Love isn’t exactly a church jargon word, but it gets used quite a bit, and God even is defined as love at times. It was a big word for Jesus, and with it he summed up the entirety of God’s Law: Love God and love your neighbour as yourself. Clearly, if you have a grasp of what love is, then you pretty well have all you need to follow Jesus. But grasping hold of love is a good deal more difficult than its spelling.
In Greek, in which the New Testament was written, there are four words for love, each representing a different kind of love. I think most people, when asked to define love, would say it is a feeling or emotion toward another. Three of the Greek words would fall into this category.
Eros is the kind of love we associate with falling in love, which psychologists term limerence, and which often has sexual attraction associated with it. It is that handy tool that evolution provides to guarantee that the species will continue, but it has it problems. First, it is outside our control. Some think it is triggered by pheromones acting through our sense of smell; others say it is an unconscious mental process called projection, in which we are actually falling in love with an unconscious part of ourselves mirrored in the other person; still others describe it as an enlargement of our ego to the degree it swallows up the ‘other’, but we choose neither to fall in love, nor to fall out of it. The second problem is that it is transient, lasting an average of about 18 months. Most people will be familiar with the experience of no longer being ‘in love’ with someone. If another kind of love, a longer-lasting kind, has not replaced eros, then the relationships begun in eros often ends. This is why commitment is a much more important characteristic of marriage than love. One can commit one’s life to another, but one cannot, in all conscience, promise to love someone forever, as we do in marriage ceremonies, if eros is the kind of love we are talking about.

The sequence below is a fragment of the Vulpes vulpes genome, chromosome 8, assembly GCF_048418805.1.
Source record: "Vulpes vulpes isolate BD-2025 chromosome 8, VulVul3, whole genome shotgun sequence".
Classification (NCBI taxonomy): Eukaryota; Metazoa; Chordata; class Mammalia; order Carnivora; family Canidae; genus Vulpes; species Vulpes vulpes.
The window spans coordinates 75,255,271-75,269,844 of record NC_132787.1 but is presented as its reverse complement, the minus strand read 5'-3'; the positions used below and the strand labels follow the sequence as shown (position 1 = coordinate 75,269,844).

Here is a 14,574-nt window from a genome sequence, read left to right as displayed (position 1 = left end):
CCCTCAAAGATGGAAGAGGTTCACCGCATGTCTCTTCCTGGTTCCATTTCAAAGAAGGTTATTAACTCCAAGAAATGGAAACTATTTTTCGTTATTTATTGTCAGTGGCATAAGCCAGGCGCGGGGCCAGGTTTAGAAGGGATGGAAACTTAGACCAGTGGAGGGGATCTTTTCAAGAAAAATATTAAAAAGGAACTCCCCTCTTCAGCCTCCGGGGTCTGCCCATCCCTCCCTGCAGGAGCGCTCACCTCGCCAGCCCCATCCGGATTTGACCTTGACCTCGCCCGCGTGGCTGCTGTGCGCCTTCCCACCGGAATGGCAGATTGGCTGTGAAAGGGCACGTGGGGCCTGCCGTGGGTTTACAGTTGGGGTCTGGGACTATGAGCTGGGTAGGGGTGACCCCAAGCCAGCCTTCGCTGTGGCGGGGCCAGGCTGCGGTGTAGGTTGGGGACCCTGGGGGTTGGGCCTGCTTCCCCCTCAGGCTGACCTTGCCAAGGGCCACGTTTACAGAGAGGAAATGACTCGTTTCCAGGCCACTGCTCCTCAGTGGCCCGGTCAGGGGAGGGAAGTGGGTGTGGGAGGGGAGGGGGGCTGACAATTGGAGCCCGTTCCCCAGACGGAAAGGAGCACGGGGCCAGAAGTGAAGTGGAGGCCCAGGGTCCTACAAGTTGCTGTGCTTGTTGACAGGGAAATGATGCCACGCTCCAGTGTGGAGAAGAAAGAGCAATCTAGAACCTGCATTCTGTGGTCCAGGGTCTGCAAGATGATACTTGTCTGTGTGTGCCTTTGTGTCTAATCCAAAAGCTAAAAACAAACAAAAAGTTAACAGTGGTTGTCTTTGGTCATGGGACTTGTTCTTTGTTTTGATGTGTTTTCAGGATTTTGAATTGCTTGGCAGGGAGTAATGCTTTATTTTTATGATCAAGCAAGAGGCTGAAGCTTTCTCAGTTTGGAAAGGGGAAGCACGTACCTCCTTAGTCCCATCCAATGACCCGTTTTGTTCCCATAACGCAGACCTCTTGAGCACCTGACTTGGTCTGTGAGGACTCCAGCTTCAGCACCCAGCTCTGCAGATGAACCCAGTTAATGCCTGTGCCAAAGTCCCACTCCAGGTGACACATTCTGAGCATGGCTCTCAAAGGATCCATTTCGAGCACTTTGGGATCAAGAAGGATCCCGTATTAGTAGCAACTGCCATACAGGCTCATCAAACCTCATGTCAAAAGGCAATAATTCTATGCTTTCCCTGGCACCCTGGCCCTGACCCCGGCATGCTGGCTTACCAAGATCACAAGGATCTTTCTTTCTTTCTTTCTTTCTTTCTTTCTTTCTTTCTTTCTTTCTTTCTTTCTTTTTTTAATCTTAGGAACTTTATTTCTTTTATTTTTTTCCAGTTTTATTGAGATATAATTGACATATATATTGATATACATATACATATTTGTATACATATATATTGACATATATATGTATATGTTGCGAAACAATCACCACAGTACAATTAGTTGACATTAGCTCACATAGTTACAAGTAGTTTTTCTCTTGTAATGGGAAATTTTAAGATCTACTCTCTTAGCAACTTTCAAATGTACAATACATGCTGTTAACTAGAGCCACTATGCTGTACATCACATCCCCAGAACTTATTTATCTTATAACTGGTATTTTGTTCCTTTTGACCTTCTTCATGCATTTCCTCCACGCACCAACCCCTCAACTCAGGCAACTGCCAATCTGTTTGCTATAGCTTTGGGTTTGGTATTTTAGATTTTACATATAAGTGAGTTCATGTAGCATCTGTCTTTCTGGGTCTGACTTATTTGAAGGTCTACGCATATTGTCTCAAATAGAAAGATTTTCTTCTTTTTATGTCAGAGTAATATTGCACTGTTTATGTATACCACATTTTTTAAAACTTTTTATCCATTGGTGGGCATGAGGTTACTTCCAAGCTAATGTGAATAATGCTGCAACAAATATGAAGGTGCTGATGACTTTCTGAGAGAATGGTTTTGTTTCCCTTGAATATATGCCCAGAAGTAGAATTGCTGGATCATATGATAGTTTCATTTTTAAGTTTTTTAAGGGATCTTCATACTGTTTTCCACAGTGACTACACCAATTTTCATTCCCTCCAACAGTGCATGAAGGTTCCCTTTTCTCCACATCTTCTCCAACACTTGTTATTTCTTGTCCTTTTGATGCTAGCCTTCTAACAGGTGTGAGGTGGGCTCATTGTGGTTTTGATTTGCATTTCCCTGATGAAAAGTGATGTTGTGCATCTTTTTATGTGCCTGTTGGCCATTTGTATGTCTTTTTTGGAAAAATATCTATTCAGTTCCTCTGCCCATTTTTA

Then there is philos, a word which has become part of many English words, meaning “lover of’ as in bibliophile (lover of books), anglophile (lover of things English) or francophile (lover of things French). This is the kind of love we feel for friends or siblings, e.g. Philadelphia means city of brotherly (adelphos) love (philos). This kind of love is also a feeling or emotion, an affection for another, and although it is not chosen, it is nowhere near as transient as eros. It burns more slowly, but for much longer.
Storge is not seen in writing as often as the previous two forms of love, but it is as least as common, referring to the bond between parent and child. Again, it is an emotion, but one very much part of our nature, sort of hard-wired in our genes.
None of the above is the kind of love of which Jesus taught, however. They all are emotions, and therefore, are not a matter of choice. Like all emotions, they just happen, and we are left with the choice of what to do with them. We cannot promise these forms of love, nor can we ask anyone to promise them to us.
Our only choice to love is through agape. Agape is not an emotion, but is expressed and known through our acts on behalf of another. This love we can promise, and as followers of Jesus we are obliged to do it. But not only are we obliged to act lovingly, in doing so, we discover the reality of God and find ourselves living in the realm of God. In this sense, love is its own reward.
When Jesus speaks of love he is talking about agape, and so it becomes a matter of personal choice and, therefore, responsibility. To love is to act. To choose to act lovingly is to choose God and to choose the kind of life that Jesus called ‘eternal.’